HC Deb 15 July 1930 vol 241 cc1167-81

I beg to move, in page 21, line 25, at the end, to insert the words "at a cost approved by the Department."


This Amendment raises a point of some substance, and we should be glad if we could have some explanation of it. This Clause is the all-important financial Clause. It has turned up here under an alias in a place different from its previous place in the Bill, but it is still the financial Clause for all that. We are dealing with the point raised by the hon. Lady the Member for the English Universities (Miss Rathbone) and by the hon. Member for Withington (Mr. E. D. Simon), that is to say, the formula on which the grant is to be based. The proviso to Subsection (2) says:— Provided that the number of persons to be taken into account in calculating such contribution shall not exceed the number of persons of the working classes for whom accommodation has, with the approval of the Department, been rendered available by the authority in new houses. and the White Paper issued by the Government says what that formula will amount to. We are now asked to add to this proviso a further proviso that the accommodation must have been provided at a cost approved by the Department. Is there any necessity for the introduction of these words? Is it meant to insist upon a maximum cost, or upon a minimum cost. We should like to have some answer on this point.


In the English Bill there is no similar provision to this, because the Ministry of Health has control over the borrowing powers of local authorities, and in this way can exercise some control over the cost of houses. In Scotland we have no such control over borrowing powers, and if a local authority chose, for example, to restrict tenders—I am sure that the hon. and gallant Gentleman has had some experience of this in Scotland—to a local ring of building contractors, it might quite possibly be that the cost of houses would rise unnecessarily high, and, if there were no control in these matters, we might find that the cost of house-building would rise all over the country, and that at the end of the subsidy period the State would be faced by a demand for a higher subsidy. We think it is necessary that the Department, which has knowledge of the average prices, in various parts of the country, should be able to exercise a veto upon local costs if it has reason to believe that the local costs are being manipulated, or that they are unduly high because a local authority is restricting its tenders, perhaps to one man or perhaps to two men who are local contractors, and we feel that it is necessary to import into the Bill these words "at a cost approved by the Department," as some sort of safeguard in the public interest that costs will not be unduly raised. It is in the interests of cheaper housing that we propose to insert these words.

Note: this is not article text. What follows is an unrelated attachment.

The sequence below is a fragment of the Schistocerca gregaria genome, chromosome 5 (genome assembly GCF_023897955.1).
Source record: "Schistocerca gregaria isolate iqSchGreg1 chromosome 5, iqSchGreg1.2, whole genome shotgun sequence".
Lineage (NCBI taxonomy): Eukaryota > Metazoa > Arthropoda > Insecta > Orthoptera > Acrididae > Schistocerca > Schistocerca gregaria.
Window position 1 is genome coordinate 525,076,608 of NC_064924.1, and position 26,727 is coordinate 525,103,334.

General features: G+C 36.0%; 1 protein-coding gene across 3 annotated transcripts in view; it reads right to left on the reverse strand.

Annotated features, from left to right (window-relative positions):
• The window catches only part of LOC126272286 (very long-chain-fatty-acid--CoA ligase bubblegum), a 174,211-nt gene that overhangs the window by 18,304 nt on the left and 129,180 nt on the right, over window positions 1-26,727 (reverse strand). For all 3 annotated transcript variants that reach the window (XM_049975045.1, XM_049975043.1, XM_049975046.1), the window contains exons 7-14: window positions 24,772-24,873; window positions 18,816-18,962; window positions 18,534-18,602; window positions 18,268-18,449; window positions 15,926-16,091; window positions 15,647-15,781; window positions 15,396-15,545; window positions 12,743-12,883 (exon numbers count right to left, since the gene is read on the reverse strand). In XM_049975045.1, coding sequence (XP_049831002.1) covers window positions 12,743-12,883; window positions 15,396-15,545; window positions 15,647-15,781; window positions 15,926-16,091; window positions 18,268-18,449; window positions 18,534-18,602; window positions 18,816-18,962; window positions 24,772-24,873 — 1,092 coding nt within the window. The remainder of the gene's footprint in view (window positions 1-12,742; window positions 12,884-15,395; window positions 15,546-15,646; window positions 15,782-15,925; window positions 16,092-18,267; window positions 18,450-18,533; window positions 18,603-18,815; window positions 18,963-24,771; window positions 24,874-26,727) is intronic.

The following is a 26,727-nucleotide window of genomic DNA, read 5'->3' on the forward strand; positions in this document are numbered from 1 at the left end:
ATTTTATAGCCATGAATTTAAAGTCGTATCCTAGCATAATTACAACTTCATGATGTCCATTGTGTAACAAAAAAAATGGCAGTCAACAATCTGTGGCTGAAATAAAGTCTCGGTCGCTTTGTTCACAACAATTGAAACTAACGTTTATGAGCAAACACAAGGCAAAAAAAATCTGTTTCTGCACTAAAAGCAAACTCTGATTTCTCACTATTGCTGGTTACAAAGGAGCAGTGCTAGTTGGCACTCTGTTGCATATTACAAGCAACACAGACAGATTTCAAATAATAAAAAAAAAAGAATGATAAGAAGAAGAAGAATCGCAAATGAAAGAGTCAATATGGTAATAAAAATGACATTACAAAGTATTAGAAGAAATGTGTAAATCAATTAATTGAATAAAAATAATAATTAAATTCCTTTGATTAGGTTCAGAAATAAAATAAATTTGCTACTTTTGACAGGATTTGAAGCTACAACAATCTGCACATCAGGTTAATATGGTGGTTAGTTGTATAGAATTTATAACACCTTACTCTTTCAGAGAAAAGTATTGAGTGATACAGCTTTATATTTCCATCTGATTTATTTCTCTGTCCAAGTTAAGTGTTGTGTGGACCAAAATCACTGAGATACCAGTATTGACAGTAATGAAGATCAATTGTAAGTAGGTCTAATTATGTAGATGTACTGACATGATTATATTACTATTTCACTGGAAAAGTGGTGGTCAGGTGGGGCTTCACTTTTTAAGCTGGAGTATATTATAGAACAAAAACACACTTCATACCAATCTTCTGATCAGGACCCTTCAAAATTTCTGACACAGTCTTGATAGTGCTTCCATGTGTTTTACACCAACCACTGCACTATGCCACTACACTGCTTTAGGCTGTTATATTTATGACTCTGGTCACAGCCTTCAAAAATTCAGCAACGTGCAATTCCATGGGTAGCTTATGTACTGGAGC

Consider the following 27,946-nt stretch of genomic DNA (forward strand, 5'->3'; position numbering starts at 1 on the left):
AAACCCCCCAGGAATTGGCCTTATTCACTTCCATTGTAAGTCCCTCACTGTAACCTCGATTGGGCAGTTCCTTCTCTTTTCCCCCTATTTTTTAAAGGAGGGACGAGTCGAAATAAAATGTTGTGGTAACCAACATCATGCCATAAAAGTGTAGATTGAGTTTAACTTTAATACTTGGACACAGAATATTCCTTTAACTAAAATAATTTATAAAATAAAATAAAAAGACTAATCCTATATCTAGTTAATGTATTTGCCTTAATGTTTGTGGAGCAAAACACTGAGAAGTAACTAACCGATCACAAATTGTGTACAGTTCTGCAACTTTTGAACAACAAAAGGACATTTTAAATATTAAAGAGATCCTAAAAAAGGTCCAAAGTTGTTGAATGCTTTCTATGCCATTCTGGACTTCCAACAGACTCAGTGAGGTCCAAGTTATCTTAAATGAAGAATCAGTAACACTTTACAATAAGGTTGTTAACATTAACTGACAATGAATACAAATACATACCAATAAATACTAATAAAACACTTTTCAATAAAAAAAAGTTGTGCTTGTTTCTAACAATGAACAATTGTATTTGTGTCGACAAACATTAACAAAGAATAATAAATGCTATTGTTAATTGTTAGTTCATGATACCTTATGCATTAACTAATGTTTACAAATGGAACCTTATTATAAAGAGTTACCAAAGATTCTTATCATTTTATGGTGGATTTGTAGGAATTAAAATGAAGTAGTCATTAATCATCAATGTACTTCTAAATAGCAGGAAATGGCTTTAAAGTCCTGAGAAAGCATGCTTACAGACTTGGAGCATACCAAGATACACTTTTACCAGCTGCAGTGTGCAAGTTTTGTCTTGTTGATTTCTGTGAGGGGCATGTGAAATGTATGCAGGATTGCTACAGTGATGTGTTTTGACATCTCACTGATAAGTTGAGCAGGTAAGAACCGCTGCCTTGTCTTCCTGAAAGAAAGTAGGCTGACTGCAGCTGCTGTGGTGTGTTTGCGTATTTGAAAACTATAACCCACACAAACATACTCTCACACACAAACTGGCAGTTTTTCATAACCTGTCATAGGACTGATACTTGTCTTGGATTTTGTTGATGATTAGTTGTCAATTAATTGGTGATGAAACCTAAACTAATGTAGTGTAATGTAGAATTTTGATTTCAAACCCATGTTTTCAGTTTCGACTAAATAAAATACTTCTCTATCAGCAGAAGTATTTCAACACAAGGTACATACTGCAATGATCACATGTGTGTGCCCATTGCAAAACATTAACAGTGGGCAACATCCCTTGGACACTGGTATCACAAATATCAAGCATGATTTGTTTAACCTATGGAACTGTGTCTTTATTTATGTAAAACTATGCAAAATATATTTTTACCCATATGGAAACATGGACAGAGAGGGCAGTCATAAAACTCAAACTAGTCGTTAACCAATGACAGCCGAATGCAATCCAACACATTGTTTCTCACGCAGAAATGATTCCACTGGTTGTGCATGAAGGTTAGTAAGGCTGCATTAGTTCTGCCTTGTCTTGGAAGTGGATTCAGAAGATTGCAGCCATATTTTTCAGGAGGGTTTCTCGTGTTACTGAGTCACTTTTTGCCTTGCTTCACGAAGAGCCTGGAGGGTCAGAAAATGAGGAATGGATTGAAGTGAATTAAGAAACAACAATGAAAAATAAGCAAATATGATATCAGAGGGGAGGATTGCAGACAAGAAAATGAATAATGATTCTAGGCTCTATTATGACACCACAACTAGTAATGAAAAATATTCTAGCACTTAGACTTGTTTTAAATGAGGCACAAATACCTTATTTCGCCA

Amendment agreed to.


I beg to move, in page 23, line 16, to leave out Subsection (6).

This brings us to the question whether or not the previous power which was granted to the Secretary of State, with the approval of the Treasury, to make contributions on a 50–50 basis, or on a percentage basis up to 50 per cent., should be taken away from the Secretary of State or not. In the first place, it seems to be unnecessary that this repeal Clause should be carried. It is quite true that at the worst it might lead to the maintenance of two possible avenues of approach to the solution of the housing problem in Scotland, that is to say, firstly, the block grant determined by a formula, and, secondly, a percentage contribution. Hon. Members below the Gangway on this side afforded us very considerable support when this proposal was before the House previously, and the senior Member for Dundee (Mr. Scrymgeour) was also strongly moved by our arguments then, and I think was on the point of voting, if he did not actually cast his suffrage for us on that occasion.


I did.